Population Effects of Antiretroviral Therapy to Reduce HIV Transmission (PopART): A cluster-randomized trial of the impact of a combination prevention package on population-level HIV incidence in Zambia and South Africa
What is HPTN 071?
HPTN 071 (PopART) Population Effects of Antiretroviral Therapy to Reduce HIV Transmission is a research study that will determine the impact of a package of HIV prevention interventions on community-level HIV incidence. These prevention interventions include universal household voluntary HIV counseling and testing, linkage of HIV infected individuals to care and early initiation of antiretroviral therapy (ART) for all those testing HIV-positive. The study will be conducted in 21 communities in the Western Cape of South Africa, and in Zambia.
Who is participating in the study?
To measure the impact of the intervention, a Population Cohort, consisting of a representative sample of approximately 2,000 adults aged 18–44 years, is being recruited from the general population of each of the 21 communities (an overall total of around 42,000 across all communities) and will be followed up once a year for three years to measure HIV incidence and other outcomes.
Why is HPTN 071 important?
HIV incidence rates remain at very high levels in many parts of southern Africa. There is an urgent need for more effective HIV prevention strategies. Currently there are 2.5 new HIV infections for every HIV-infected person starting HIV treatment. Without drastic changes in the way HIV is managed, the financial commitment to providing care to people living with HIV will continue to grow. Successful strategies must be identified that will help reduce the number of new infections. Findings from HPTN 071 (PopART) will help inform scale up of future HIV programs and help identify cost effective interventions. This study will be critical for policy makers in determining whether the package of prevention interventions used in HPTN 071 (PopART) will work at population level and whether it is cost-effective.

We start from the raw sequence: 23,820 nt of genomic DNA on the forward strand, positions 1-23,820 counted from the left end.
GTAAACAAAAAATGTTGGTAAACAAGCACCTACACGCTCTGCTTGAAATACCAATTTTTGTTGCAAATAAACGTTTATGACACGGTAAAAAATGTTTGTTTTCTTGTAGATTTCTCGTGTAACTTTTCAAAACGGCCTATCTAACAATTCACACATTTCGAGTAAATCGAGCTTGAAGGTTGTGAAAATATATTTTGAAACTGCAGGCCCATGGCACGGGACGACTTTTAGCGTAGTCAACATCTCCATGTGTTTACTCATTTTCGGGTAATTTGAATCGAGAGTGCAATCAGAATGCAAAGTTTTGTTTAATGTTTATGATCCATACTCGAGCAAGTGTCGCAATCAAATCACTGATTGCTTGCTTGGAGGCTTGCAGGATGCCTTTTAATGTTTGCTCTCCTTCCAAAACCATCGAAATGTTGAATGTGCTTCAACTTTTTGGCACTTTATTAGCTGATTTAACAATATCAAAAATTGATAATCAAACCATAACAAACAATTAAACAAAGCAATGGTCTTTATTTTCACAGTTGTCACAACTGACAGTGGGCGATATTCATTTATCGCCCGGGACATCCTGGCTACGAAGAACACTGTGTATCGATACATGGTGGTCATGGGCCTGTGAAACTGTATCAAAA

What will happen during the study?
Study communities were randomly assigned to one of three study arms. In the original design of the study, Arm A received the full PopART HIV combination prevention package, Arm B received the PopART package but with HIV treatment only offered to those eligible according to national guidelines, and Arm C received the current national guidelines. In late 2015, in response to mounting evidence of clinical benefit, the World Health Organization (WHO) guidelines on HIV/AIDS were revised to recommend ART for all people living with HIV. The HPTN 071 (PopART) study team responded by incorporating this recommendation into the study design, making ART available for all people living with HIV in all study arms. In Arms A & B, Community HIV-care Providers (CHiPs) will deliver the full PopART intervention package including:
* The offer of HIV testing and counseling in the home, with active referral for treatment for those with positive test results
* Referral for voluntary medical male circumcision for men who test HIV-negative
* Promotion of services for the prevention of mother-to-child transmission (PMTCT)
* Referral of individuals with symptoms suggestive of TB or sexually transmitted infections for diagnosis and care at a local health facility
* Provision of condoms in the community
HPTN 071 (PopART) will allow researchers to see if universal voluntary HIV counseling and testing, combined with the offer of immediate ART for those who test HIV-positive, has the potential to significantly reduce HIV incidence at the population level. In addition, research is being carried out to examine the acceptability of the PopART intervention and to document the effects of the interventions on a number of factors, including risk behaviors, social networks, HIV identity and community-level HIV associated stigma. Economic evaluations will measure the incremental cost of the intervention packages and will assess the burden on local health centers of implementing them.